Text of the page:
Bob Hughes, BCS author and chief moderator of BCS professional and higher education qualifications in IT project management, discusses the emergence of a new project management standard.

Over the years I have been involved in editing and contributing to BCS project management (PM) syllabuses and text. So, it was nice to be asked to be the BCS representative on the British Standards committee for project management standards (MS2, if you are in the know). The committee is responsible not only for British standards, but is what they call a national ’mirror’ committee contributing to international project management standards, such ISO 21500. I expect that you have probably never heard of ISO 21500.

MS2 is currently revising the British Standards document BS 6079 ‘Project management - Principles and guidelines for the management of projects. Once again, I guess, the general response is ‘never heard of it’. Many may think that with PRINCE2©, and if you are really into this sort of stuff, the APM (Association for Project Management) and PMI (Project Management Institute) Bodies of Knowledge, we have probably got enough in the way of PM standards. It’s also the case that these standards are ‘generic’ PM standards aimed at identifying commonalities across projects in a whole range of business and organisations sectors. If you are in IT or software engineering, there may be other more focused international PM standards, such as ISO 16326.

One reason for the relative obscurity of these standards is their cost. Standards cost money to develop, even when the subject matter experts are either unpaid volunteers (I don’t even get travel expenses) or are lent out by their employers, so they need to be paid for. A new copy of BS 6079 will set you back £244. This sounds like a reference book bought by institutions on the off-chance an employee or member needs consult it. But shouldn’t a PM guide be a well-thumbed handbook that the PM practitioner keeps in their metaphorical back-pocket. OK, it’s 2017 and it could be on their smart phone.

Things are not quite as bad, cost-wise, in the case of BS 6079 as most universities have access to the British Standards on-line repository which allows students free downloading of BS 6079 and other standards. So BS 6079 could aspire to being a document with which every engineering, business or other graduate from a subject discipline involving project management would be familiar.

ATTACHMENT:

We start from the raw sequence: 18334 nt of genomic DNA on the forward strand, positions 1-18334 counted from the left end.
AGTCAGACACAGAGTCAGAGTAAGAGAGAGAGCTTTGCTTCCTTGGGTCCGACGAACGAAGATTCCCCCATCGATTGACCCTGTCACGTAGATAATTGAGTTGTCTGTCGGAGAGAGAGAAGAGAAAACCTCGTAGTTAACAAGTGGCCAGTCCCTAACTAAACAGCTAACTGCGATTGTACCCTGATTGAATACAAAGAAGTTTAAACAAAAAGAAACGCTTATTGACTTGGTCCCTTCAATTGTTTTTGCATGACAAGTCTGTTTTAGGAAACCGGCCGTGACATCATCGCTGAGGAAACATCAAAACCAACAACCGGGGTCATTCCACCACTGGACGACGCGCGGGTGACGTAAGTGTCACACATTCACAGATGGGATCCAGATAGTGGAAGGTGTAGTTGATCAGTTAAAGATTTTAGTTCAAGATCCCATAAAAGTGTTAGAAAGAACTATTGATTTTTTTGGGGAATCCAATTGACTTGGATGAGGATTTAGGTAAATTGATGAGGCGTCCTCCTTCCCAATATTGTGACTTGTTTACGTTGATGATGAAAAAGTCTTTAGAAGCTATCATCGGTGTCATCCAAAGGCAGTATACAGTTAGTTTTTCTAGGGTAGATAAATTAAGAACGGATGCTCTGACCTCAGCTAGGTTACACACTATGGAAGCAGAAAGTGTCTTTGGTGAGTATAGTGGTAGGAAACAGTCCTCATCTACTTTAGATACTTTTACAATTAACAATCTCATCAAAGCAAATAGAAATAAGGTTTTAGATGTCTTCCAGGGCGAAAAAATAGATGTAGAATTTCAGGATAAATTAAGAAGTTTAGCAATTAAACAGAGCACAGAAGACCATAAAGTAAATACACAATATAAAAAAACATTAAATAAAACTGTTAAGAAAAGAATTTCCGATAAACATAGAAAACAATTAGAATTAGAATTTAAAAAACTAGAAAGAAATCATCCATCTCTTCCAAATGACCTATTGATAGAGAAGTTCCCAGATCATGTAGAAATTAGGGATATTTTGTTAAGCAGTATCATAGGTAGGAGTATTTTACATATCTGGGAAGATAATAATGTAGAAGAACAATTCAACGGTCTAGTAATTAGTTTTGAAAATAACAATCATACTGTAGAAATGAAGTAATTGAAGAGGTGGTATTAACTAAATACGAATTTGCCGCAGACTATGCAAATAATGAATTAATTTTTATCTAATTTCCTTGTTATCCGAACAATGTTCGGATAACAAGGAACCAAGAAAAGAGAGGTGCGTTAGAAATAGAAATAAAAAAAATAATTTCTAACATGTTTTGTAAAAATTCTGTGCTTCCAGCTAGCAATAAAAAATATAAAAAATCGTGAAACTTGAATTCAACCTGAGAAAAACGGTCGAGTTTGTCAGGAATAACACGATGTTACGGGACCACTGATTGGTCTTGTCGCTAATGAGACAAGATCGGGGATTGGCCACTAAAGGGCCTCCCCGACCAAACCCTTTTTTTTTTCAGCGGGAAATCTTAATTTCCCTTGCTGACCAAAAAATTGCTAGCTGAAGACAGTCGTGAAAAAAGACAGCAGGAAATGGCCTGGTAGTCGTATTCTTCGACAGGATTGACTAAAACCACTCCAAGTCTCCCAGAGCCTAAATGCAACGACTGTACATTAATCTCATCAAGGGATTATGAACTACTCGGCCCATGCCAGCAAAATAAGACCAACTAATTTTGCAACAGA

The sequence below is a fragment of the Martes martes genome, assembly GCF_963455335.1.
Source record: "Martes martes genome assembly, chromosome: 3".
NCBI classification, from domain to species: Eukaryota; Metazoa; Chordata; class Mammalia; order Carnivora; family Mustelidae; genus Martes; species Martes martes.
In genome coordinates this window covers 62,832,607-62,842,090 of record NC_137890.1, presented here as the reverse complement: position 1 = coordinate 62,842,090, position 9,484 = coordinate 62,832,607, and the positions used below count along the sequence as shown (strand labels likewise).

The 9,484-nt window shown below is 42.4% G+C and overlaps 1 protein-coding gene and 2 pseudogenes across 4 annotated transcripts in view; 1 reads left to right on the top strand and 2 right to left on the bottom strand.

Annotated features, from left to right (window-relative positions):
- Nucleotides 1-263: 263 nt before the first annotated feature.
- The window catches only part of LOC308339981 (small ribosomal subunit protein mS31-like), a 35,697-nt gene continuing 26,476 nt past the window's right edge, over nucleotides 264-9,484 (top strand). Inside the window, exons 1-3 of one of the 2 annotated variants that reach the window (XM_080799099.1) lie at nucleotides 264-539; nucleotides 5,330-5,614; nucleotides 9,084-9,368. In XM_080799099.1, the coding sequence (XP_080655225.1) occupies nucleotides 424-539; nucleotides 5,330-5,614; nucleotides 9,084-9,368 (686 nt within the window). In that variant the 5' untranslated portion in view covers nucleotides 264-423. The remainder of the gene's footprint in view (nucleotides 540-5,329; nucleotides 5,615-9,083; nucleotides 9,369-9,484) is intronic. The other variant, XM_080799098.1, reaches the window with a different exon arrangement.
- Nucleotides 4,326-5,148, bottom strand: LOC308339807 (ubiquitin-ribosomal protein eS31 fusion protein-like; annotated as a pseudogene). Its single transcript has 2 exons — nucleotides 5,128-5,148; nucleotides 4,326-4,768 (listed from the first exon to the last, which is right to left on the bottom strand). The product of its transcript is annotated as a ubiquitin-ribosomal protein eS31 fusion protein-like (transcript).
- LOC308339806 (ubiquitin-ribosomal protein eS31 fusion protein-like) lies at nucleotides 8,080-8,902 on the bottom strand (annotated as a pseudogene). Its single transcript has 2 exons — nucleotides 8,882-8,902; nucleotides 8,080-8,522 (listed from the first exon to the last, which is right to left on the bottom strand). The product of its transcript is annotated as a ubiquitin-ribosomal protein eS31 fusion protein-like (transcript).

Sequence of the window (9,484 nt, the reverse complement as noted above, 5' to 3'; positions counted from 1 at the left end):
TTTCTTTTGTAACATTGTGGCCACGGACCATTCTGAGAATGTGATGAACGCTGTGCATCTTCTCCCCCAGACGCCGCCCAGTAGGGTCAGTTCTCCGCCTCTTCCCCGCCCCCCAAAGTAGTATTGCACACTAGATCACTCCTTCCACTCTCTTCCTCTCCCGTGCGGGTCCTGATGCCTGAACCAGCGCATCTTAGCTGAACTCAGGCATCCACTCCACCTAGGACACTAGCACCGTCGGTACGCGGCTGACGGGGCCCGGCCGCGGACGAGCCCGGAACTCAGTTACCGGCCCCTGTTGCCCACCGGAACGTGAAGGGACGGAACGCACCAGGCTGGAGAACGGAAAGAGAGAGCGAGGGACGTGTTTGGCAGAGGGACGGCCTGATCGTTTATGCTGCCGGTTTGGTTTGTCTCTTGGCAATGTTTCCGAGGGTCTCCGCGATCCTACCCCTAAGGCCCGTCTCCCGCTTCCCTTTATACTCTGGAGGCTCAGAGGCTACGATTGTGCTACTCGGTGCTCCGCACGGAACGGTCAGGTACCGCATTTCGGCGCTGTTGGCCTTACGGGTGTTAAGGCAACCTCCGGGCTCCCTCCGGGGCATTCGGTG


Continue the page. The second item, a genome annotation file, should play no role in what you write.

The revision of BS 6079 is an opportunity to debate the changing expectations of the role of PM. Apparently there is a difference of view between the US-based PMI and the UK’s APM about the scope of PM responsibilities. It is argued, on the one hand, that the PM’s responsibility is to fulfil the obligations set down in the terms of reference. With IT this could be to develop an IT application that meets the agreed specification. There is also a commitment about the cost to be incurred and a deadline for completion - the traditional project triangle. Having given the client the agreed deliverable, say, a CRM application, it is the responsibility of the client to get the planned benefits.

The problem here is that a project could deliver its agreed products, but the installed system fails to meet the business objectives that motivated the project in the first place. There is a powerful argument that the scope of a project needs to be broadened to take account of the business context. In IT one way of addressing this has been the role of the business analyst. It is not unknown for a business analyst to also act as a project manager for a business change. However, we would not expect the business analyst to be responsible for the overall strategy of a business, advising in which markets the business should operate and what products and services they should sell.

So while the broader business view of the project is a good idea, the question is whether we are enlarging its scope to include things which have previously been seen as the expertise of people other than project managers.

One response has been an increased emphasis on the role of the project sponsor as the business lead for a project. The UK Civil Service has taken the initiative here by introducing a major training programme for project sponsors who come from and represent the client’s interests in the conduct of the project. Logically the role of the project manager is subordinate to that of the project sponsor. People designated as project sponsors need to be aware of what is expected of them. Perhaps there should an Association for Project Sponsorship…

The ideas above are not exactly novel, but producing detailed practical guidelines on how the business-project relationship is to be handled need a bit of thought.

I’ll try to keep you posted on developments. Any thoughts on this or other possible issues for consideration in formulating a new BS 6079 standard are welcomed!